The true story of gay lovers, Richard Loeb and Nathan Leopold Jr. who kidnapped and murdered a child in the early 1920s for kicks. The plot covers the months before the crime, the ... See full summary »
A dramatization of the shocking Barbara Daly Baekeland murder case, which happened in a posh London flat on Friday 17 November 1972. The bloody crime caused a stir on both sides of the Atlantic and remains one of the most memorable American Tragedies...
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Sergey Bodrov Jr.,
The true story of gay lovers, Richard Loeb and Nathan Leopold Jr. who kidnapped and murdered a child in the early 1920s for kicks. The plot covers the months before the crime, the investigation, trial and final fate of the two men. Written by
Col Needham <email@example.com>
The barber shaving Craig Chester in one scene is played by Jim Crawford, who did hair and makeup for the film. He is also the prison barber shaving the boys' heads later in the film. See more »
The two lead characters use a telephone with Touch Tone dialing-systems and other modern devices (TV remote controls, ballpoint pens, etc), even though the film is set in the early 1920's. The placement of such anachronistic objects was deliberate on the part of the filmmakers. See more »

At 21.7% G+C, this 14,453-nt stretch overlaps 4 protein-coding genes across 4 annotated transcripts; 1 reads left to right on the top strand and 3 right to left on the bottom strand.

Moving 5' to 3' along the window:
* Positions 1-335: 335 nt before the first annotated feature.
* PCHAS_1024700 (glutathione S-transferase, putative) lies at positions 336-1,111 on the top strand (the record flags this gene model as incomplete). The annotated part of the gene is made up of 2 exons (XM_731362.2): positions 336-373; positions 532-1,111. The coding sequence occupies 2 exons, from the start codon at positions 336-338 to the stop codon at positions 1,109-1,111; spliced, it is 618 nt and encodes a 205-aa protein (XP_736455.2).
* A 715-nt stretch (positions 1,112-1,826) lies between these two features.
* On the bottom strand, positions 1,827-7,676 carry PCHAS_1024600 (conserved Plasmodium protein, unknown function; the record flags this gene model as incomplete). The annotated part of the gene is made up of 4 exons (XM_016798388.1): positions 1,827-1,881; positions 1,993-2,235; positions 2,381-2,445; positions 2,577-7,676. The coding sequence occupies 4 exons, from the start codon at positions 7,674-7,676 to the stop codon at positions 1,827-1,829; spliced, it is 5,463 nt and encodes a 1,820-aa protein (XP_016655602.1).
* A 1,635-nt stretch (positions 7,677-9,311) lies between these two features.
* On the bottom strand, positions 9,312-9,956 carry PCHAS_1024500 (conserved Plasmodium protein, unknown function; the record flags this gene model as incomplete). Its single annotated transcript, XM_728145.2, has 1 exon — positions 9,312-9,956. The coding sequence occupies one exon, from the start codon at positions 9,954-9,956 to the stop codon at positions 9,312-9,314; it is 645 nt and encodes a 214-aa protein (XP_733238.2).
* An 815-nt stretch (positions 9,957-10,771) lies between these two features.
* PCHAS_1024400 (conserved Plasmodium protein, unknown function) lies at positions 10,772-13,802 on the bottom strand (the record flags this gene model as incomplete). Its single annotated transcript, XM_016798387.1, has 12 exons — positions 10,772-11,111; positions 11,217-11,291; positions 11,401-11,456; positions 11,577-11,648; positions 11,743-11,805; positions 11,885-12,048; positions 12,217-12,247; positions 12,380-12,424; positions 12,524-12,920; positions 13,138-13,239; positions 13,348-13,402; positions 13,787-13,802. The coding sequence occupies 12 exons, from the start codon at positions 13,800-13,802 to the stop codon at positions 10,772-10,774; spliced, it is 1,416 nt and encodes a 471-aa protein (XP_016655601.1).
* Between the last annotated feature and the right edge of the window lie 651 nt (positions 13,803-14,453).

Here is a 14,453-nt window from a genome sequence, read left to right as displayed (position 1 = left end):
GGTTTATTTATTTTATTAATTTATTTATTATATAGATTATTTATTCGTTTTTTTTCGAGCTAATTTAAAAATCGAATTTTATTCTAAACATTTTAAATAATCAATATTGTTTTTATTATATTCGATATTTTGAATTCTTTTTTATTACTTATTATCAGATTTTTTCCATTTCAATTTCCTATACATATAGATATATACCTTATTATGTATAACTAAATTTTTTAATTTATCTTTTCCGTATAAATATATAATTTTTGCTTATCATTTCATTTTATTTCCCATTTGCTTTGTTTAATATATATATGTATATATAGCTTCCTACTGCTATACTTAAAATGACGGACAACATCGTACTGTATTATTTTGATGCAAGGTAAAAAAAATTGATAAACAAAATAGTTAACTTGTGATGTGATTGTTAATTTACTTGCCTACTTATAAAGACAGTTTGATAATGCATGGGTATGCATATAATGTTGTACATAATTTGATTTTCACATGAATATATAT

The film "Swoon" gives an insightful view into the minds that went behind the Leoplod-Loeb murder case. The cinematography was very well done, looking as if actual 1920s film stock, yet using very progressive camera angles and point-of-view shots at times. The film was also very frank about how homosexuality (and prejudice against it)played a role in the murder and their conviction of the murder. It's interesting to think of it in light of Alfred Hitchcock's "Rope," (which is based on the same murder case) in which the homosexuality of the lead characters is only hinted at.
Another thing I found interesting was the use of anachronisms. You might notice whenever the Leopold-Loeb duo use a phone in the movie, they always use touch-tone phones, while every else has phones more fitting for the time period. Another anachronism is an homage to Hitchcock. When Leopold and Loeb meet in bed, they recite nearly verbatim the opening lines from a scene in Hitchcock's "Rear Window" in which Lisa Carol Fremont (Grace Kelly) kisses L.B. "Jeff" Jeffries (Jimmy Stewart).
My only major complaint about the film was the acting. It seemed as if the two leads were either melodramatic or stoic, most often at the wrong times. Even the bit part players seemed rather aloof in their acting. A better cast would have made this movie much better.
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